MAKEUP ARTIST KEVYN AUCOIN knows a thing or two about women whose faces are their fortunes: He can tell you that Dolly Parton puts on full makeup even when she's about to be redone for a photo session ("What if I'm in a car wreck?" she said), that as a poverty-stricken teenager model Paulina Porizkova removed her makeup with butter and that eyebrow-tweezing causes Roseanne to howl. He has seen Elizabeth Taylor's delicate freckles (and covered them with concealer) and can swear that Barbra Streisand has skin so perfect that, at 52, she needs no foundation.

The man of the moment in the world of maquillage, Aucoin, 32, has also penned The Art of Makeup (HarperCollins)—a glossy how-to-cum-portrait collection including everything from Susan Saran-don's preferred eye-shadow shades (terra-cotta and beige) to makeup tips for less-than-famous faces. (Among his suggestions: always curl your lashes.) A master of every look from superglam to barely there, the Louisiana-born Aucoin is, according to Linda Wells, Allure magazine's editor in chief, "a surgeon with brushes. He picks out the good stuff and hides the bad stuff."

Based in Manhattan, where he lives in a southwestern-style two-bedroom Chelsea duplex with boyfriend Eric Sakas, 30, the co-creator of a Japanese makeup line with Aucoin, he counts as clients—and close pals—Liza Minnelli ("She has the most incredibly long eyelashes") and Janet Jackson ("I use warm, gold tones on her"). But he insists he's no star-chaser. "I always let them make the first approach toward friendship," he says. And usually they do, whether he's painting their faces for an album cover or a Hollywood premiere. "Not only does he make the most beautiful faces," says Mary Tyler Moore, "he's also fun to be with."

But Aucoin's life hasn't always been so charmed. The first of four children adopted by Isidore, now retired as a South Central Bell manager, and Thelma, a homemaker, Aucoin suffered through a childhood marred by constant taunts from classmates in Lafayette, La. "It wasn't like I was wearing nail polish, but I was effeminate," says Aucoin, who realized he was gay at the age of 6 when he developed a crush on another boy. Encouraged by his mother to express himself creatively—he dressed in lime-green patent-leather loafers—Aucoin nonetheless kept his sexuality a secret. "From everything I had learned about homosexuals from my priest and my teachers, I was ashamed," he says. With rocks and bottles routinely thrown at him by his peers, Aucoin took refuge in the fantasy world of makeup. From the age of 11—when he daubed his mother's orange lipstick on little sister Carla, then 6—Aucoin delighted in poring over fashion magazines and painting the faces of his female friends. "The vicarious thrill of seeing someone look in the mirror and feel good about themselves was so exciting," he recalls. "I thought, 'Wow, maybe one day/could feel that good too.' "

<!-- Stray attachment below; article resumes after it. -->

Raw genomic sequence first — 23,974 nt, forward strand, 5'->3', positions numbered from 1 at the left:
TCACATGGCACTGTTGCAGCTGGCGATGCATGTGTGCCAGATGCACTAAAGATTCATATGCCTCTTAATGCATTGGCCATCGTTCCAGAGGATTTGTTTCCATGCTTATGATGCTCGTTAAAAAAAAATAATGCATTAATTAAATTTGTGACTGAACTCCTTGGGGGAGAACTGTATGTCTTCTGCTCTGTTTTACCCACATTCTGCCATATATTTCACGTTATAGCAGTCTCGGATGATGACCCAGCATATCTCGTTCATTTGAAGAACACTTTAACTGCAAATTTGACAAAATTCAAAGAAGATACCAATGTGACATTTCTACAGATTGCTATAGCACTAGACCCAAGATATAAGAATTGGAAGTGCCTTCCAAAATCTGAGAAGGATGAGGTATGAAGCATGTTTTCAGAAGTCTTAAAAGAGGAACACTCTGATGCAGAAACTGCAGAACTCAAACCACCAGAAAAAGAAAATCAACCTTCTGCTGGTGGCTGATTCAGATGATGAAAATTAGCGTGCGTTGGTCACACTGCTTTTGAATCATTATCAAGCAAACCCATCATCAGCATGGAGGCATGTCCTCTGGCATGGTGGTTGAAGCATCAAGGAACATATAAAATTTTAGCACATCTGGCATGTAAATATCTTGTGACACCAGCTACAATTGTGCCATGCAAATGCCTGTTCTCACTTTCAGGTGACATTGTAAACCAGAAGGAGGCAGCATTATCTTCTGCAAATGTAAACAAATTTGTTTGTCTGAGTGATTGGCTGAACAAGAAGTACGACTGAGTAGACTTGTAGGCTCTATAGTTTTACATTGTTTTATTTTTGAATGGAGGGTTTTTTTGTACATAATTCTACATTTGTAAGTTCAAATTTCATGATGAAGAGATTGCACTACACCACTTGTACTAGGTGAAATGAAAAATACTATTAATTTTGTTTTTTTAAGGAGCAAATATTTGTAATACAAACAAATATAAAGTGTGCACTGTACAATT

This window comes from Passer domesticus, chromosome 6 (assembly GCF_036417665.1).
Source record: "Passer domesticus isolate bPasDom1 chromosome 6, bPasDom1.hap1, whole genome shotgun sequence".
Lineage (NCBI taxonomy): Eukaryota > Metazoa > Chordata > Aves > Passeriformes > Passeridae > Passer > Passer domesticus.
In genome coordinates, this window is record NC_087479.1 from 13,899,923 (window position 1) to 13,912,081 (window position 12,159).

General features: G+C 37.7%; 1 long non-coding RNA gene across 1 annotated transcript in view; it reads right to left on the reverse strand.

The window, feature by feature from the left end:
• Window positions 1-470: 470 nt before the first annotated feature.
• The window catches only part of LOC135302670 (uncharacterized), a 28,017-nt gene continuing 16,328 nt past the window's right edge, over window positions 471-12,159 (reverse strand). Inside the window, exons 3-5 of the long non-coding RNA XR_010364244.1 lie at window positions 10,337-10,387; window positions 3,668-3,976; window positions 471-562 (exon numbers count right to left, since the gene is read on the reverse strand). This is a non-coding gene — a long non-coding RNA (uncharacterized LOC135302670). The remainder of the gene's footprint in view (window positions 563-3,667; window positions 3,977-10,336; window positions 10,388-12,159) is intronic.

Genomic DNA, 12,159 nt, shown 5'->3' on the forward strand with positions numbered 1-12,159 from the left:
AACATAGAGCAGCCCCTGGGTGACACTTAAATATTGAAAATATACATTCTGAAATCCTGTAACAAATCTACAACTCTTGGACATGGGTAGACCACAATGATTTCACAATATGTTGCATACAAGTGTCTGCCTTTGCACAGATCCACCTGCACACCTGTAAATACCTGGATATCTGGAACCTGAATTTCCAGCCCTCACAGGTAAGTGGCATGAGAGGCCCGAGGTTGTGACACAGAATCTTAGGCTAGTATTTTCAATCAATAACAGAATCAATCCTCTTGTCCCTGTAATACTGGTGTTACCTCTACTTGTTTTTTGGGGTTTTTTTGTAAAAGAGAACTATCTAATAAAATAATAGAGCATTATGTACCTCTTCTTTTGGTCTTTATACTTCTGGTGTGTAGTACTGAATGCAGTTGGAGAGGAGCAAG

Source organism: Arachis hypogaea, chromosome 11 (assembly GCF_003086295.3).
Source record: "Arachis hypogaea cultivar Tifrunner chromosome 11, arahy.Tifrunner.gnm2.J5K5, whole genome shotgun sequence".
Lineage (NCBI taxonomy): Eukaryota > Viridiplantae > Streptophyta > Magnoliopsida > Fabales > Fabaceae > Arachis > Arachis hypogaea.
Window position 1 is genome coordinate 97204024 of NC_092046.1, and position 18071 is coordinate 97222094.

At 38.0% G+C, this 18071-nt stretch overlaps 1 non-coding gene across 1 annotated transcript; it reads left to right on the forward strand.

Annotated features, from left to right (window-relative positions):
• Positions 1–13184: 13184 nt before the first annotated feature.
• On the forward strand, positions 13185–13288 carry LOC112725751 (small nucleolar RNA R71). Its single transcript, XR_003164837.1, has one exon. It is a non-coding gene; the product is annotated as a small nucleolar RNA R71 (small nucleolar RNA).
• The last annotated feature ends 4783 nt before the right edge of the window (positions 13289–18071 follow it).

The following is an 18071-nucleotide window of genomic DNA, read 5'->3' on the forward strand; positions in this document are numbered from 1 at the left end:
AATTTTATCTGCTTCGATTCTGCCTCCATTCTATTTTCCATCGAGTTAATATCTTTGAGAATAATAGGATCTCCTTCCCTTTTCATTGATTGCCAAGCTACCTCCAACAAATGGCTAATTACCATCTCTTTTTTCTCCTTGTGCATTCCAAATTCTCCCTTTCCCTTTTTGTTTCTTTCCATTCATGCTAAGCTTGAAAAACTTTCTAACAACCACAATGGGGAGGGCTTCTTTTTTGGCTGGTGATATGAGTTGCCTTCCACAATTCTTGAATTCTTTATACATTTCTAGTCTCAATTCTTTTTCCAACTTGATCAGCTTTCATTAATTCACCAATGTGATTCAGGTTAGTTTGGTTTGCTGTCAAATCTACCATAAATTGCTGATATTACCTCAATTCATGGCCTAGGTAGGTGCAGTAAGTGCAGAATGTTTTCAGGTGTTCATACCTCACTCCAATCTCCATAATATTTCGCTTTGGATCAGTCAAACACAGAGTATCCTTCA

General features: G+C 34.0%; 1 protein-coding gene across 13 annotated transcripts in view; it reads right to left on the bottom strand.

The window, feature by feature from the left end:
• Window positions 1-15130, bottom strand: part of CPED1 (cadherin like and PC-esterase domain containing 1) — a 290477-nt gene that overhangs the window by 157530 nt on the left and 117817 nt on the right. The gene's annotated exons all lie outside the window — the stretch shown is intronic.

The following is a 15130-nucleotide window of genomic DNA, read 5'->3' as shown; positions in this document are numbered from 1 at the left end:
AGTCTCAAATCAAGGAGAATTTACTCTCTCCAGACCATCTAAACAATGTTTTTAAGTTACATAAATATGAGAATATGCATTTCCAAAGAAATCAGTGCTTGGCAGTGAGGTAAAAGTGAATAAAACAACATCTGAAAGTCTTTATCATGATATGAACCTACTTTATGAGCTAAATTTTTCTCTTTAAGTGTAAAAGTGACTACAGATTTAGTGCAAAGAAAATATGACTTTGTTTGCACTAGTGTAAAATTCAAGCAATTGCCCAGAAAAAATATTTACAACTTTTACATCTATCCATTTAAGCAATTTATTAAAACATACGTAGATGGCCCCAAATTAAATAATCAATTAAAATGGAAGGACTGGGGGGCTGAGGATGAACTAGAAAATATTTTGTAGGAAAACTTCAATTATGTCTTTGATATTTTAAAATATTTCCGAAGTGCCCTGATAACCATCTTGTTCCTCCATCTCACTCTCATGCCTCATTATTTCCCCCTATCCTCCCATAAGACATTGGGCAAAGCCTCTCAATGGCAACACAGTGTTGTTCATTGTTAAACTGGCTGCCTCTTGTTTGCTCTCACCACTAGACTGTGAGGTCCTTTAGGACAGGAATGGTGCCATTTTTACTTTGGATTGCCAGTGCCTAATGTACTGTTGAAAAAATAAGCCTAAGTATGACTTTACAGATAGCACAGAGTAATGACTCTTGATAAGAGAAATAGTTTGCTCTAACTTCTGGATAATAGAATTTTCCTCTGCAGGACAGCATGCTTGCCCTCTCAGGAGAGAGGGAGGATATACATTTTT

In his sophomore year, Aucoin dropped out of Lafayette High School and enrolled at a local beauty school. He moved in with his first boyfriend, a freshman at a nearby college, and finally told his parents that he was gay. They were surprised, but supportive. "We were perfectly okay with it," remembers Thelma, who, with her husband, is an active member of the southern Louisiana chapter of Parents and Friends of Lesbians and Gays (P-FLAG). "But I feared for him because at that time gays were not being treated very gently."

Those fears weren't unfounded. Living in Baton Rouge (where he worked selling makeup at various shops) in 1982, Aucoin and two gay friends were stripped and badly beaten by department store security guards after they were spotted experimenting with makeup testers. Aucoin says that he went to the local police, who refused to investigate. "I left," he says. "I knew I wasn't going to survive in Louisiana—I was going to be killed or kill myself."

Heading to New York City with his then-boyfriend Jed Root (now Aucoin's agent), he scraped by on savings and did free makeup on models in order to build a portfolio. "We were so poor we nearly starved to death," says Aucoin. But within eight months, an editor at Vogue was impressed enough to hire him for a photo shoot with Meg Tilly. He has worked nonstop ever since. "I cried for two days when I got that first job," remembers Aucoin. "I can barely remember actually doing it because I was so nervous."

These days, Aucoin spends as much time as he can with his family—including his birth parents, whom he located through a private investigator two years ago. Being aware since childhood that he was adopted, he said, "created real feelings of abandonment." Currently on a seven-city tour to promote his book, Aucoin has little time for favorite diversions including watching movies ("anything with Gena Rowlands"), hosting barbecues in his spectacular (by Manhattan standards) backyard or playing with his two Shih-Tzus, Nikki and Alex. Still, Aucoin admits he has no reason to complain. "I can't believe it's all real," he says, getting a bit misty. "Every dream I've ever had has come true."

JANICE MIN in New York City